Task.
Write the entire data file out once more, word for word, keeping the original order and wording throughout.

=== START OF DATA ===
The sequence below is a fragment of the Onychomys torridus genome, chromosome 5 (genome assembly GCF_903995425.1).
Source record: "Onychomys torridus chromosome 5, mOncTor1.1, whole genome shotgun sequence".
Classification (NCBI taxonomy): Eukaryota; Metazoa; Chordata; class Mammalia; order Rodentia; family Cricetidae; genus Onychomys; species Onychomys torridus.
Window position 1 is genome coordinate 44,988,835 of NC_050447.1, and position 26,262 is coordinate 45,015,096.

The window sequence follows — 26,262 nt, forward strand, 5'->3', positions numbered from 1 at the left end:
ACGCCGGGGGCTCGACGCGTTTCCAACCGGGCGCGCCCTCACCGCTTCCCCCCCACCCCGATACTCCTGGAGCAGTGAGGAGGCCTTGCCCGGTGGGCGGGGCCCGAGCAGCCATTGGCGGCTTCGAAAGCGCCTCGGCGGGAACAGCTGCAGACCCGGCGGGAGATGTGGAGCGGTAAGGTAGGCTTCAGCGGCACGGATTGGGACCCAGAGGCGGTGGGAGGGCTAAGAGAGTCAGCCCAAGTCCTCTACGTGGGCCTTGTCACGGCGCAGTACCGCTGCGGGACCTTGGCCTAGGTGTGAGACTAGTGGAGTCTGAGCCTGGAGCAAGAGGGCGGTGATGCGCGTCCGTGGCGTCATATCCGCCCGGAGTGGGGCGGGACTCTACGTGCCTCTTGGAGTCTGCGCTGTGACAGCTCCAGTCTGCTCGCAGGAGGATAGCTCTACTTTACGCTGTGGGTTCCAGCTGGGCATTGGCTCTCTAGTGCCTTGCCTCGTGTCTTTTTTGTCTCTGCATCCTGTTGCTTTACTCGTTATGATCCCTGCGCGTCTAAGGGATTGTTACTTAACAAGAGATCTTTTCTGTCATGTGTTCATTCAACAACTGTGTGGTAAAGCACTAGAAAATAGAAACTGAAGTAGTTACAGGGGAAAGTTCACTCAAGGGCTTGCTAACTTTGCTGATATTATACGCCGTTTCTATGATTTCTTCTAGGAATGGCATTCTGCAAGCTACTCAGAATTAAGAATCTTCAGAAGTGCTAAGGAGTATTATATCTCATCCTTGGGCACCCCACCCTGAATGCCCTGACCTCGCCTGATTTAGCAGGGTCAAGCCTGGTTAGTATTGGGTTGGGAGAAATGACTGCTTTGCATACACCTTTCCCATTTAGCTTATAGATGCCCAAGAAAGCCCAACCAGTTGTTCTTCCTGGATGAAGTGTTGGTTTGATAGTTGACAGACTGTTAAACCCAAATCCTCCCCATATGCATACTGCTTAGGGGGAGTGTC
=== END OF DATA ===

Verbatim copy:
The sequence below is a fragment of the Onychomys torridus genome, chromosome 5 (genome assembly GCF_903995425.1).
Source record: "Onychomys torridus chromosome 5, mOncTor1.1, whole genome shotgun sequence".
Classification (NCBI taxonomy): Eukaryota; Metazoa; Chordata; class Mammalia; order Rodentia; family Cricetidae; genus Onychomys; species Onychomys torridus.
Window position 1 is genome coordinate 44,988,835 of NC_050447.1, and position 26,262 is coordinate 45,015,096.

The window sequence follows — 26,262 nt, forward strand, 5'->3', positions numbered from 1 at the left end:
ACGCCGGGGGCTCGACGCGTTTCCAACCGGGCGCGCCCTCACCGCTTCCCCCCCACCCCGATACTCCTGGAGCAGTGAGGAGGCCTTGCCCGGTGGGCGGGGCCCGAGCAGCCATTGGCGGCTTCGAAAGCGCCTCGGCGGGAACAGCTGCAGACCCGGCGGGAGATGTGGAGCGGTAAGGTAGGCTTCAGCGGCACGGATTGGGACCCAGAGGCGGTGGGAGGGCTAAGAGAGTCAGCCCAAGTCCTCTACGTGGGCCTTGTCACGGCGCAGTACCGCTGCGGGACCTTGGCCTAGGTGTGAGACTAGTGGAGTCTGAGCCTGGAGCAAGAGGGCGGTGATGCGCGTCCGTGGCGTCATATCCGCCCGGAGTGGGGCGGGACTCTACGTGCCTCTTGGAGTCTGCGCTGTGACAGCTCCAGTCTGCTCGCAGGAGGATAGCTCTACTTTACGCTGTGGGTTCCAGCTGGGCATTGGCTCTCTAGTGCCTTGCCTCGTGTCTTTTTTGTCTCTGCATCCTGTTGCTTTACTCGTTATGATCCCTGCGCGTCTAAGGGATTGTTACTTAACAAGAGATCTTTTCTGTCATGTGTTCATTCAACAACTGTGTGGTAAAGCACTAGAAAATAGAAACTGAAGTAGTTACAGGGGAAAGTTCACTCAAGGGCTTGCTAACTTTGCTGATATTATACGCCGTTTCTATGATTTCTTCTAGGAATGGCATTCTGCAAGCTACTCAGAATTAAGAATCTTCAGAAGTGCTAAGGAGTATTATATCTCATCCTTGGGCACCCCACCCTGAATGCCCTGACCTCGCCTGATTTAGCAGGGTCAAGCCTGGTTAGTATTGGGTTGGGAGAAATGACTGCTTTGCATACACCTTTCCCATTTAGCTTATAGATGCCCAAGAAAGCCCAACCAGTTGTTCTTCCTGGATGAAGTGTTGGTTTGATAGTTGACAGACTGTTAAACCCAAATCCTCCCCATATGCATACTGCTTAGGGGGAGTGTC